A father and son duo have become the first people ever to cross the English Channel non-stop on a hoverboard-like Efoil board.
Rob Wylie, 51, and his 19-year-old son Morgan now hold the world record after completing the 23 mile crossing in a speedy one hour and 44 minutes.
They completed the amazing feat on Fliteboards, electric-powered hydrofoil boards that can travel up to speeds of 20mph and hover 3ft above the water.
The pair managed to do the journey on one battery charge, although Rob worryingly had just 4% battery left when they reached the finish line at Folkestone, Kent.
Speaking to Metro, Rob said: "Ever since I first experienced riding on a Fliteboard, I was hooked as I knew this was going to be the next generation of water-sports.
"I was so impressed that I also invested in the company to join the Fliteboard story and support building awareness around the product and the eFoiling as a whole."
Rob and Morgan set off from Cap Griz Nez in France and had some unfortunate falls off their boards due to being 'tripped up' by the masses of underwater seaweed and foliage.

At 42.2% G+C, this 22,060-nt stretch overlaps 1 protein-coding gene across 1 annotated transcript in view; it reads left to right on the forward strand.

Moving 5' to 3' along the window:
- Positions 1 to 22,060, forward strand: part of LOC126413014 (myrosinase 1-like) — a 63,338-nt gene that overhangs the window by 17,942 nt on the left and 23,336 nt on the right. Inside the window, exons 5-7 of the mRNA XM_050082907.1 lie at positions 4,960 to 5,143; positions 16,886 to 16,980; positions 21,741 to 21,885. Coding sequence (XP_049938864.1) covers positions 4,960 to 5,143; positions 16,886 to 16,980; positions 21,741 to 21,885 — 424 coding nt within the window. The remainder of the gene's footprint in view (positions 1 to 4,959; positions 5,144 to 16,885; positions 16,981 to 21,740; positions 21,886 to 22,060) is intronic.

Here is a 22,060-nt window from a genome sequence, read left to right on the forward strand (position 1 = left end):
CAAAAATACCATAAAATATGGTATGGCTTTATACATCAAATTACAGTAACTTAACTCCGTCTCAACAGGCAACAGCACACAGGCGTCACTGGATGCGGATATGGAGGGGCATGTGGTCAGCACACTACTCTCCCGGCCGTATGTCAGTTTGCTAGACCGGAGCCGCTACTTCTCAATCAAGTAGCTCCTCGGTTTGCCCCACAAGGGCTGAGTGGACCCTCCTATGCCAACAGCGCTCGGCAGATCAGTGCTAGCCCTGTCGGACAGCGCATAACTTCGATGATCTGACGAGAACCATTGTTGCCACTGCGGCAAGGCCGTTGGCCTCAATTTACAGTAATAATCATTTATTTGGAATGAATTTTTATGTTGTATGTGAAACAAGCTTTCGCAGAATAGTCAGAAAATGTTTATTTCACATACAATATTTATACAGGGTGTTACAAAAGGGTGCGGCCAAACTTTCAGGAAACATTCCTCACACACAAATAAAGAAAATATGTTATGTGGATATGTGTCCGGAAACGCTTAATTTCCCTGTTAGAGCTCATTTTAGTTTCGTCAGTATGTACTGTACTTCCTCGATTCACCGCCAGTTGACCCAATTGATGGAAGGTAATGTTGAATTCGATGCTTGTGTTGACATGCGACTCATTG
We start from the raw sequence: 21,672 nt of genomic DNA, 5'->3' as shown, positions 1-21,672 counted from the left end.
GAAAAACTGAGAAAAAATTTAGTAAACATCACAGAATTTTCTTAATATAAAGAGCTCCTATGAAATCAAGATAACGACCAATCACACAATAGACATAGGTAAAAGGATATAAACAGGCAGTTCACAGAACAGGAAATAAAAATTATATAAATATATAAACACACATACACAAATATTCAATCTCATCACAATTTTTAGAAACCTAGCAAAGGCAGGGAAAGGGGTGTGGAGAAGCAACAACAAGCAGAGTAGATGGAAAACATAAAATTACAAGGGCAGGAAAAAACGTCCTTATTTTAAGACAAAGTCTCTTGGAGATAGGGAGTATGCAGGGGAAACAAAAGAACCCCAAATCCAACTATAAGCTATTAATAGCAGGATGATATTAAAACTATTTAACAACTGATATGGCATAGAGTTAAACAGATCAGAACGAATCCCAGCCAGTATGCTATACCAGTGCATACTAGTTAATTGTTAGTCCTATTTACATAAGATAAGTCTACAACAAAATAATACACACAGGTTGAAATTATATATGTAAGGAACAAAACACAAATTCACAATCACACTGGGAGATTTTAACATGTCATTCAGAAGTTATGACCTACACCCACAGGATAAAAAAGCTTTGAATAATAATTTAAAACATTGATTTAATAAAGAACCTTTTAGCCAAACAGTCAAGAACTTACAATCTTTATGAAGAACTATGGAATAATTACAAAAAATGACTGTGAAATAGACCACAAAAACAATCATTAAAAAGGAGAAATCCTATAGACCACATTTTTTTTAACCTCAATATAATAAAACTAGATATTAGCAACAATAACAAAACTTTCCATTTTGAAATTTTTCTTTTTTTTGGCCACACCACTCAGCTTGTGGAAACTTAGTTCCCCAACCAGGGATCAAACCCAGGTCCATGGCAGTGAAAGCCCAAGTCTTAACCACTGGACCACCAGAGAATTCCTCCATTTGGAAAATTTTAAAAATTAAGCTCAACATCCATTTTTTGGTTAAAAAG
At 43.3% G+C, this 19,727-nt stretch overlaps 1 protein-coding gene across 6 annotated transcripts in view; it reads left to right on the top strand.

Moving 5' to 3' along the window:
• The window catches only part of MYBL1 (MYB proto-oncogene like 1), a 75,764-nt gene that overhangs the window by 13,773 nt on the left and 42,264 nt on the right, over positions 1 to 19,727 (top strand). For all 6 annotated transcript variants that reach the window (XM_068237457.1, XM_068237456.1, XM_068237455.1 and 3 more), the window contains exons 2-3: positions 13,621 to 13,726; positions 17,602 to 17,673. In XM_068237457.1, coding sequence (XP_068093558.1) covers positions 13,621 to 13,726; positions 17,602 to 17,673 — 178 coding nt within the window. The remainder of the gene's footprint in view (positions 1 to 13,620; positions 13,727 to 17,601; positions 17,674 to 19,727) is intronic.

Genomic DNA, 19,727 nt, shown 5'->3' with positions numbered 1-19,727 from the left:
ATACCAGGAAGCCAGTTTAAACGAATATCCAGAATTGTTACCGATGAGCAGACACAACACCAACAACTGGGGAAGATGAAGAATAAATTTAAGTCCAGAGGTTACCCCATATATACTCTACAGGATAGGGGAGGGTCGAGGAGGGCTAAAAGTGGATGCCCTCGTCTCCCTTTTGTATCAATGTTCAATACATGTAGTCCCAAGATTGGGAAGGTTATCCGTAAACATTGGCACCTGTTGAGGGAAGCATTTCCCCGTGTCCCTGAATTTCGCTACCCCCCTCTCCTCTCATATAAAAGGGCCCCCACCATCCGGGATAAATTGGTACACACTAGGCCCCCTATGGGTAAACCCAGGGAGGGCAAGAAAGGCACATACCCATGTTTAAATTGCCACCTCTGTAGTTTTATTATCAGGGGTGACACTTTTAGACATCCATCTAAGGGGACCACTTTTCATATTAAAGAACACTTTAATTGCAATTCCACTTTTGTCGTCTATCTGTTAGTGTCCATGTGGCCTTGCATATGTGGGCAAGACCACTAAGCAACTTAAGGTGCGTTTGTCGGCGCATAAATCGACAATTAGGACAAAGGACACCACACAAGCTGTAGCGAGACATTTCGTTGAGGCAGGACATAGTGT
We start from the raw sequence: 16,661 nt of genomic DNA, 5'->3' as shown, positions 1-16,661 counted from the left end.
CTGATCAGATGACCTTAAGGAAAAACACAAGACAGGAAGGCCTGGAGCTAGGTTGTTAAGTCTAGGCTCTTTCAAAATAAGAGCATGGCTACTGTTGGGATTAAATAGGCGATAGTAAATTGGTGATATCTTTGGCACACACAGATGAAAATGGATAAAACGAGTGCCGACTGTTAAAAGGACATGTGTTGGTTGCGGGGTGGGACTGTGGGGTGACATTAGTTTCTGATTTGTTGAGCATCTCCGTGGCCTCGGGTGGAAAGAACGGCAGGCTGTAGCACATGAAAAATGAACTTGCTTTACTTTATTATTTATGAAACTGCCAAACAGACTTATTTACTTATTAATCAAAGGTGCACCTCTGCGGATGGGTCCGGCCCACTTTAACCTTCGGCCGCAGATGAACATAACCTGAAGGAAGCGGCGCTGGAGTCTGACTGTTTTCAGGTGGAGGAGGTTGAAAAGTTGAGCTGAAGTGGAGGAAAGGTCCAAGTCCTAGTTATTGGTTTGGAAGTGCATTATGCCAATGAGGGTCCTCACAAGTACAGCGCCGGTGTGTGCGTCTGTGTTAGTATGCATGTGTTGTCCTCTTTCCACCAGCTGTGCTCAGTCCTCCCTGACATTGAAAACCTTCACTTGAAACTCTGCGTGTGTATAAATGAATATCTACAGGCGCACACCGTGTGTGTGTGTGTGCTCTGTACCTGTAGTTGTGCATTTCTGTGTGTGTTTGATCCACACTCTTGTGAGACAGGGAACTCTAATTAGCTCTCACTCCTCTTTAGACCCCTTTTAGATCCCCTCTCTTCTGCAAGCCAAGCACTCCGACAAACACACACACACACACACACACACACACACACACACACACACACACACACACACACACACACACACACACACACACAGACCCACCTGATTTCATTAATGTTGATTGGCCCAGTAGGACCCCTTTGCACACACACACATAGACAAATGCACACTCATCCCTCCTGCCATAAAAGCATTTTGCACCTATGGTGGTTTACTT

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The father and son also had to navigate their way past abandoned fishing crats and the famous container ship Evergreen.
They were supported by two boats with professional crew from OTS Watersports, the first authorised Fliteschool in the UK.
Technology used to power the Fliteboard is fairly new and was only released to the public two years ago.
"The channel crossing has not only set a new world record but also proves how advanced Fliteboard’s technology is that we successfully made the crossing on one single battery charge," Rob said.
Adding: "It was 112 years ago that somebody first flew across the Channel in a plane. Now 112 years later we have flown across on a self-propelled surfboard powered by electricity."
Weeks of training and preparation had to be put in before the attempt.
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Rob contacted the Guinness World Records, who confirmed they would be creating a new record if they completed the journey.
"We both crashed about four or five times because of the seaweed and choppy conditions," Rob said.
"Every time I crashed I thought that’s it I’ve blown it, because it uses up a lot of battery getting going again.
"You have to swim 10-15ft back to the board then re-arm the motor and get it back on the foil.
"I only had 4% battery left when I got to the finish. We had to ride as slow as possible to preserve the battery."
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